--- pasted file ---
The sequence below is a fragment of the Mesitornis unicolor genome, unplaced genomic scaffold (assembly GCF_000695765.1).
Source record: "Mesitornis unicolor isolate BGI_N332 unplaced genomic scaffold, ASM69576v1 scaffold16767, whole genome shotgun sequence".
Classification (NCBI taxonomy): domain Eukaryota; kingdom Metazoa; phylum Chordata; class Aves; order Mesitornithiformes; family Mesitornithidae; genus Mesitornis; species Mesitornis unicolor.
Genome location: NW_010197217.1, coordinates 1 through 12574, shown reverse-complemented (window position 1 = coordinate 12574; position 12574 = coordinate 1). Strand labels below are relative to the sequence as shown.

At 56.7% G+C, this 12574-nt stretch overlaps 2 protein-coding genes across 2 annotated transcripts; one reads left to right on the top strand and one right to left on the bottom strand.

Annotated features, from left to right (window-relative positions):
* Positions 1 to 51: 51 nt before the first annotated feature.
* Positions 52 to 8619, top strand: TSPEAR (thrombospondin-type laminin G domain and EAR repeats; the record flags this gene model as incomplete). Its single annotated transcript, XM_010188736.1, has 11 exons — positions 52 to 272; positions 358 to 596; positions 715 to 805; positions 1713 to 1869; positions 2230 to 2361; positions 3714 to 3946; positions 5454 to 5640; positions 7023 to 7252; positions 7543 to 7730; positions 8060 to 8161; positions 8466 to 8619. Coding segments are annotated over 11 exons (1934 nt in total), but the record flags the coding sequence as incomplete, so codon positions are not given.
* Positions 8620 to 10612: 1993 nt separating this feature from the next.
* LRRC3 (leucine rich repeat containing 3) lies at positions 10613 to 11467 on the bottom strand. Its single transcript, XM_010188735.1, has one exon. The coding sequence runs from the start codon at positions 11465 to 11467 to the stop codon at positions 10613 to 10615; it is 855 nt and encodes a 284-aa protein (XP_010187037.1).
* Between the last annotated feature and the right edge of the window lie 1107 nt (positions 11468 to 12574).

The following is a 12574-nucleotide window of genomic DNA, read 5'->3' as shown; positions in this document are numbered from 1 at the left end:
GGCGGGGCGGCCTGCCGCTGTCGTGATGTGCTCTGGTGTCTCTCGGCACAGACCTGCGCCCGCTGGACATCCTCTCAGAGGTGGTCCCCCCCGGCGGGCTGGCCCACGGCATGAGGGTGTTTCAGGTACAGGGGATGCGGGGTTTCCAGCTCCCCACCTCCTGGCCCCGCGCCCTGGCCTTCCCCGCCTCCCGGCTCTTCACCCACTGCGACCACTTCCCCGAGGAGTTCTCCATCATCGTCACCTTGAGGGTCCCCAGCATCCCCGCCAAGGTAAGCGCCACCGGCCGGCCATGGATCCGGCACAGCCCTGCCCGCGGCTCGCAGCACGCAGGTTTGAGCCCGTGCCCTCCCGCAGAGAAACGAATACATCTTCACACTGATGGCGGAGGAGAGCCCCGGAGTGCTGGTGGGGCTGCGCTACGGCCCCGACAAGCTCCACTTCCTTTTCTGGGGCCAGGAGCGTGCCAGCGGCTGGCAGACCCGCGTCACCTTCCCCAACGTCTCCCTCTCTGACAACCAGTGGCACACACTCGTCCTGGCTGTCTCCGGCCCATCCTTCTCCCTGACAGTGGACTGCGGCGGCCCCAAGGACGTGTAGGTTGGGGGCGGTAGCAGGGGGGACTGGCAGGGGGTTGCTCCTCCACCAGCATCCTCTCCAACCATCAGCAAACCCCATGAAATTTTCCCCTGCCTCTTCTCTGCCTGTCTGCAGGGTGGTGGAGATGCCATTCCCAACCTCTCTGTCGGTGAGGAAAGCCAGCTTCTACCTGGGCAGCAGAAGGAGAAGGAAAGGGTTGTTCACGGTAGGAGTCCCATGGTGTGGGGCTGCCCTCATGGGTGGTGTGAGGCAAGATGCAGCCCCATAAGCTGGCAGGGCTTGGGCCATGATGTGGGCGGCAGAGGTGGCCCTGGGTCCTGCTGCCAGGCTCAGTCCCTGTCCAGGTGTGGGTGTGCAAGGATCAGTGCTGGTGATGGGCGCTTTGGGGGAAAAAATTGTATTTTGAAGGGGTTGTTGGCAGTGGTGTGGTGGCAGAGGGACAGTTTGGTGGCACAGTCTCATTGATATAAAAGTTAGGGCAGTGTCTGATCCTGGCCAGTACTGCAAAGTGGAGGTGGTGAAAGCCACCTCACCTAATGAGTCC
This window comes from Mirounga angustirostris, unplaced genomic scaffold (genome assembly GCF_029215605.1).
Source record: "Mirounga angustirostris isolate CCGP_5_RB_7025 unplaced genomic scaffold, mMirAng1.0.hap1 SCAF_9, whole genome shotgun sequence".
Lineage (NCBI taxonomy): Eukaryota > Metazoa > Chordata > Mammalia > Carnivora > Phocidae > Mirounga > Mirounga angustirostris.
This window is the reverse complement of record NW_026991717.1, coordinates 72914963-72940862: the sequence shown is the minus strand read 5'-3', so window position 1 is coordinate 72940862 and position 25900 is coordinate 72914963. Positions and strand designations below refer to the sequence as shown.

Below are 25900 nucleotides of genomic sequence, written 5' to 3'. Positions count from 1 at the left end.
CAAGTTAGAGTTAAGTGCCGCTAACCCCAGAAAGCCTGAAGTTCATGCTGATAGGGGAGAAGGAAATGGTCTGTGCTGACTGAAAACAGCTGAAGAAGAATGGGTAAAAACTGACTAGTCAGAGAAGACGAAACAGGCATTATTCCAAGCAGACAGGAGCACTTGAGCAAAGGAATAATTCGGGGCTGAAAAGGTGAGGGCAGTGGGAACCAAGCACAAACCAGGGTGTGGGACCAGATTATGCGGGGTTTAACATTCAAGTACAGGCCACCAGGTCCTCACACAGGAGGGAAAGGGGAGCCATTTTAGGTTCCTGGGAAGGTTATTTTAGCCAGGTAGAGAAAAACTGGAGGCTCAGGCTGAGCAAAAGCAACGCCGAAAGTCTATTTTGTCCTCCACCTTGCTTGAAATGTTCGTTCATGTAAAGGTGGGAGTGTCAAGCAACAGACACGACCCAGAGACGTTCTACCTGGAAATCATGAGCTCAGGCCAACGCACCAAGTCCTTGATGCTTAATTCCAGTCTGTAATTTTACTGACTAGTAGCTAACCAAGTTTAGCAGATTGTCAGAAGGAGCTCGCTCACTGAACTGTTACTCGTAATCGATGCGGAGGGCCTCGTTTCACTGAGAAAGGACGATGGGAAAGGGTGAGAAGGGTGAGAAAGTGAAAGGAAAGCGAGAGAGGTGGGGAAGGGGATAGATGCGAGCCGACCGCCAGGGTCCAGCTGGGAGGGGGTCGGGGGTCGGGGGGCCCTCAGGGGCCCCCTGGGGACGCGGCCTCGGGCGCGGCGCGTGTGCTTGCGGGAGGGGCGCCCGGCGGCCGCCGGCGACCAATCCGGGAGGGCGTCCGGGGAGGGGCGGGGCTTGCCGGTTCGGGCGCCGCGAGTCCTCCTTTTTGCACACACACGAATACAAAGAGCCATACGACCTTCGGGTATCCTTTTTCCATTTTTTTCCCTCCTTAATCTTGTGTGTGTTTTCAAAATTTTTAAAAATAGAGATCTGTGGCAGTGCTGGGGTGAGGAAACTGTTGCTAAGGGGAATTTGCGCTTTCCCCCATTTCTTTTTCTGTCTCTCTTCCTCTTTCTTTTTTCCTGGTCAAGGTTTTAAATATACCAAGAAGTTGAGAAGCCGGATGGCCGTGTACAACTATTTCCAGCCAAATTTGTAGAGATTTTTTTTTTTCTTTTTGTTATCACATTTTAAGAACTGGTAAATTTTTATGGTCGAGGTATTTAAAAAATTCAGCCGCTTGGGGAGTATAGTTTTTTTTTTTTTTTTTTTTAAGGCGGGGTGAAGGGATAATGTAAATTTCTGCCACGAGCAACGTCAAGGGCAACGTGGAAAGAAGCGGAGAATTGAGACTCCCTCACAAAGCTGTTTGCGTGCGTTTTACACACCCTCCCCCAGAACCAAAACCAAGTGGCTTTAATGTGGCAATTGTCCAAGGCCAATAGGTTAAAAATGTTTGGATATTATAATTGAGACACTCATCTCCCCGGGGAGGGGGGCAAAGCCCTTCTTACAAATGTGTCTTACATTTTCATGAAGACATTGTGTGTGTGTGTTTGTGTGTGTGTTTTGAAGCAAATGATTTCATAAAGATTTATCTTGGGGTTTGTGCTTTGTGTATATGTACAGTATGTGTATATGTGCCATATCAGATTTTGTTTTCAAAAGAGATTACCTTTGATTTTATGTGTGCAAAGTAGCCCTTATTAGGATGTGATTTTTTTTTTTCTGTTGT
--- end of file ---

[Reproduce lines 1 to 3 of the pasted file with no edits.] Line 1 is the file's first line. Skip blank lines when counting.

The sequence below is a fragment of the Mesitornis unicolor genome, unplaced genomic scaffold (assembly GCF_000695765.1).
Source record: "Mesitornis unicolor isolate BGI_N332 unplaced genomic scaffold, ASM69576v1 scaffold16767, whole genome shotgun sequence".
Classification (NCBI taxonomy): domain Eukaryota; kingdom Metazoa; phylum Chordata; class Aves; order Mesitornithiformes; family Mesitornithidae; genus Mesitornis; species Mesitornis unicolor.